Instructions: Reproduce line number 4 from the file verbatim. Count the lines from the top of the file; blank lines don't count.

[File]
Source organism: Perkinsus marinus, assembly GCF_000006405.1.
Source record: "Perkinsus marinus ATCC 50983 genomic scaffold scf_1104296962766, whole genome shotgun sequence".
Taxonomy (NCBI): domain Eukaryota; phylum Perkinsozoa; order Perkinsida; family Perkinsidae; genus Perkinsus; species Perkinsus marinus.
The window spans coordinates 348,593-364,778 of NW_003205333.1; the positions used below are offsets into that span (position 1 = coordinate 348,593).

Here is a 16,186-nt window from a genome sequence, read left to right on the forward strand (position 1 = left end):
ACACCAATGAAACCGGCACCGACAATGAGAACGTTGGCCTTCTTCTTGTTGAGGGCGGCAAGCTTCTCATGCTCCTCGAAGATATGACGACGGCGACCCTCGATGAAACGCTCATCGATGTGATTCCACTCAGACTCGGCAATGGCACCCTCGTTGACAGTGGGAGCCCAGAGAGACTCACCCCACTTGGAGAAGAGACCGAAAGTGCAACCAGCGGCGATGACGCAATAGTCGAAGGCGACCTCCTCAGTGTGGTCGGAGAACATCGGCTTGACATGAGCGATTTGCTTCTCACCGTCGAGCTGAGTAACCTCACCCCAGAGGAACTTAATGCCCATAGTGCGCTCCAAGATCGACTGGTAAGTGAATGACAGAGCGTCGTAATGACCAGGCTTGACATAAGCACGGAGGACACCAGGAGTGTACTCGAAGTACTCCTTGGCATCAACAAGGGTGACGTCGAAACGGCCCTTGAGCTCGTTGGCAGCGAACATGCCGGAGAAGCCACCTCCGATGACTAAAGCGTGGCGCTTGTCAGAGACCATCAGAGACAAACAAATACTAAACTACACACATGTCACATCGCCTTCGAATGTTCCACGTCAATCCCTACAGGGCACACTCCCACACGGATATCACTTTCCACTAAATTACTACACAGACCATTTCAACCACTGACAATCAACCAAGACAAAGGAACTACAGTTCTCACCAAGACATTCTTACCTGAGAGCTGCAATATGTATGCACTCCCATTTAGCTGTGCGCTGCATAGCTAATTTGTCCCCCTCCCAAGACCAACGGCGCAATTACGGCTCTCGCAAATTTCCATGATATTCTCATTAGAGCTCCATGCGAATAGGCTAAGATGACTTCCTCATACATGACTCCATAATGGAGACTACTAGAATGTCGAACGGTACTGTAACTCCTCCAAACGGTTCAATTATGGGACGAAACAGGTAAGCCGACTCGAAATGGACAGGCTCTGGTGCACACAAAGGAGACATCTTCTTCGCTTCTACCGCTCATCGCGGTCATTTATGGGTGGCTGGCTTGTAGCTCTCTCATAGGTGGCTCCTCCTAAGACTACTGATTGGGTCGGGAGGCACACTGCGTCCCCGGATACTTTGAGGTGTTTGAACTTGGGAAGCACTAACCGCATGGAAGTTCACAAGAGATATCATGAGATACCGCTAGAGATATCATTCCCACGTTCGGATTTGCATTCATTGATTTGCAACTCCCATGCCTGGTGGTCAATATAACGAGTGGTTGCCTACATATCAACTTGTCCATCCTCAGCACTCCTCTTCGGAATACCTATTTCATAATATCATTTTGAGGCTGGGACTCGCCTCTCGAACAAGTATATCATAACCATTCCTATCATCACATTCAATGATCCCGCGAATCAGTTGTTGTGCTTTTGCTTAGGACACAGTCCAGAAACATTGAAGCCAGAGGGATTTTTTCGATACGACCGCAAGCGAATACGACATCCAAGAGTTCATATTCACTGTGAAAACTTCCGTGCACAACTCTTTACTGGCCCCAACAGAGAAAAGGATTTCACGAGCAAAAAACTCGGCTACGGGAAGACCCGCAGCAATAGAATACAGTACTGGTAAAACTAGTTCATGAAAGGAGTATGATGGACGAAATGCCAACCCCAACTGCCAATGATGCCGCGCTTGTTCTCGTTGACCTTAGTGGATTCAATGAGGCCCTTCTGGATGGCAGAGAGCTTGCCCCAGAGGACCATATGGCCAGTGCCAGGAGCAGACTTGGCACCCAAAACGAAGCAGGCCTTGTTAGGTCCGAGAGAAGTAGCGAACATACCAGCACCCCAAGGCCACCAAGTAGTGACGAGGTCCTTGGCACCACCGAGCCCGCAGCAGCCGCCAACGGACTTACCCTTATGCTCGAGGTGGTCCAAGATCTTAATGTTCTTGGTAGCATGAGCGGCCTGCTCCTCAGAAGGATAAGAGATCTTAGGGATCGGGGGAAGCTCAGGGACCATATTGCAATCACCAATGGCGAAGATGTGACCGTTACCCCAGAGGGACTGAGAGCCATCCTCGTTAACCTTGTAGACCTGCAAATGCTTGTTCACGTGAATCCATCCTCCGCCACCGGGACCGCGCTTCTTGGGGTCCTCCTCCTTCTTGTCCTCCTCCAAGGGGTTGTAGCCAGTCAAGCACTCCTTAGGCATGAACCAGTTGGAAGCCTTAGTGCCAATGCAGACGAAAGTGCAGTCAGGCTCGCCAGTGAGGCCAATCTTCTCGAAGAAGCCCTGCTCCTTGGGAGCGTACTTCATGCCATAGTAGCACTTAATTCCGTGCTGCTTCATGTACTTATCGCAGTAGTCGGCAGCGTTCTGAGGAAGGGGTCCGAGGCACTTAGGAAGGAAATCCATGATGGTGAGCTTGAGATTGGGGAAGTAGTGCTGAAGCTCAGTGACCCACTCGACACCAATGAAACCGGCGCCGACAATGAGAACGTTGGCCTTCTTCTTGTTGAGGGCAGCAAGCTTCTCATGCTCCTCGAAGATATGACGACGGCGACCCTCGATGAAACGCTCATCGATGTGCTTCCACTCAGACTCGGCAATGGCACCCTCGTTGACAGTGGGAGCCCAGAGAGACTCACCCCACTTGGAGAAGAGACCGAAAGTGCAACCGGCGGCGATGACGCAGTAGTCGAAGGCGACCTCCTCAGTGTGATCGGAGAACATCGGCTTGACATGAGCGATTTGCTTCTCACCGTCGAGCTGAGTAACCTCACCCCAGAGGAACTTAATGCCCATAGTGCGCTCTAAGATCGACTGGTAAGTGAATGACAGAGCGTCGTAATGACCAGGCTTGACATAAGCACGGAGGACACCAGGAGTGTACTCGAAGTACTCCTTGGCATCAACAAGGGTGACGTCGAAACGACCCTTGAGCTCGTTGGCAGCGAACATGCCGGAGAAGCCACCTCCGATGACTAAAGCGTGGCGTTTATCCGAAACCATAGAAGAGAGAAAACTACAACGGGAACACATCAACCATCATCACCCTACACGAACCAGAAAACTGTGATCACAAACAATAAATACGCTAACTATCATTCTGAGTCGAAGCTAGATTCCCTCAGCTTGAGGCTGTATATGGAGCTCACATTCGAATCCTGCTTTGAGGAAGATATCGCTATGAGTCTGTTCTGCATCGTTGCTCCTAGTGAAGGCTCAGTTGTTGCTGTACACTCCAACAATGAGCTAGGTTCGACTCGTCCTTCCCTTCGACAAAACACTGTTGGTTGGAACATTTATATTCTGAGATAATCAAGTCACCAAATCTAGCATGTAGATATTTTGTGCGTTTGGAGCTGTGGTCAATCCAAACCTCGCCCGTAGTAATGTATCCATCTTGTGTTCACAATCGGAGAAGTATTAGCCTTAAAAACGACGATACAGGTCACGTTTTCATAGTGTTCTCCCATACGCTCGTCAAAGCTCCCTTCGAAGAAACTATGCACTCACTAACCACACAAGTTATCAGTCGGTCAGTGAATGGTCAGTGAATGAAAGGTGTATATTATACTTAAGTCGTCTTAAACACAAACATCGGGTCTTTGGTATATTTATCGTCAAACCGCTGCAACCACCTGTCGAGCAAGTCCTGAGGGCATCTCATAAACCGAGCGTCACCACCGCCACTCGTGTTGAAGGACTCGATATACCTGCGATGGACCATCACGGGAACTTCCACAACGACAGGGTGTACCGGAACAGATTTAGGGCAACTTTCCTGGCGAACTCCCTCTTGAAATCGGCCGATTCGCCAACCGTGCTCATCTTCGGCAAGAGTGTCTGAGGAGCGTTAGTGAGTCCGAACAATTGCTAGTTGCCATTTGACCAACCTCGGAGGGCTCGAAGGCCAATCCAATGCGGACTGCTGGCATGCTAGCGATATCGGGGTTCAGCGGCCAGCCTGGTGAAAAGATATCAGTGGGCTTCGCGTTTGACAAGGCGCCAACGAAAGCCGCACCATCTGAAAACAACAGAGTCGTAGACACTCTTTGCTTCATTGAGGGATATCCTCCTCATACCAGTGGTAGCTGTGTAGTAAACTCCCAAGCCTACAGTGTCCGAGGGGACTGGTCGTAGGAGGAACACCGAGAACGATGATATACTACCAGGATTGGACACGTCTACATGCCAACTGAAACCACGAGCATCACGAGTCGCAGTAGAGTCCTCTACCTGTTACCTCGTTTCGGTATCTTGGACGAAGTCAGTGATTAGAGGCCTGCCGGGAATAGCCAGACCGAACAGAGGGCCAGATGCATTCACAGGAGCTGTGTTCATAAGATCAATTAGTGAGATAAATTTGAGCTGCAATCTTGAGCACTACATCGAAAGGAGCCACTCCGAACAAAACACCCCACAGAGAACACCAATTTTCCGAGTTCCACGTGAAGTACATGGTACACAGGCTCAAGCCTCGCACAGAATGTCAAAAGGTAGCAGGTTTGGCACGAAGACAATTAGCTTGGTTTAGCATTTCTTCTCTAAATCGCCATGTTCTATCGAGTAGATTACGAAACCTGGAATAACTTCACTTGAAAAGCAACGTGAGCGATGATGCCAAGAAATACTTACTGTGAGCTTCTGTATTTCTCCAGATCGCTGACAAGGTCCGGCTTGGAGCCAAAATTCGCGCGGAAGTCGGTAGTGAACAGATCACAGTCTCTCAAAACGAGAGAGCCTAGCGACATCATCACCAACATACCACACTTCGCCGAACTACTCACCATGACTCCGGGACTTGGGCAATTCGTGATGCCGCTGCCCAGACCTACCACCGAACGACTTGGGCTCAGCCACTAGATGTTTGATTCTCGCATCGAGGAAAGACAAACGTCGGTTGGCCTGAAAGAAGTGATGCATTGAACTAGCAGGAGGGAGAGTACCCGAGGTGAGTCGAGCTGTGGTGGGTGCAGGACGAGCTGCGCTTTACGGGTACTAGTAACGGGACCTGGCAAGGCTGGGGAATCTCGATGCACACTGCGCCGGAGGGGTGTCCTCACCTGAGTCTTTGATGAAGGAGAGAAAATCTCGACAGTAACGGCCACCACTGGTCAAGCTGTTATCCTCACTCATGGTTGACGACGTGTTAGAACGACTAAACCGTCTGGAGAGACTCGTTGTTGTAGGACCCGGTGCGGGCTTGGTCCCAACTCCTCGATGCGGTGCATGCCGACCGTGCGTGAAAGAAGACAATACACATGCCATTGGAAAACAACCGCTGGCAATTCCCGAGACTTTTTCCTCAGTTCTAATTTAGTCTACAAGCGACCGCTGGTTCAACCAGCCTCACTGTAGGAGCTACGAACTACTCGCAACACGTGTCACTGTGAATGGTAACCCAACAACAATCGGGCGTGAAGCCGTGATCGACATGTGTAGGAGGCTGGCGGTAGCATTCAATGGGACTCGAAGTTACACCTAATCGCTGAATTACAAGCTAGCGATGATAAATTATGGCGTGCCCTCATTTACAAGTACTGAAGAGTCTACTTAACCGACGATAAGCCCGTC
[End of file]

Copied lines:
The window spans coordinates 348,593-364,778 of NW_003205333.1; the positions used below are offsets into that span (position 1 = coordinate 348,593).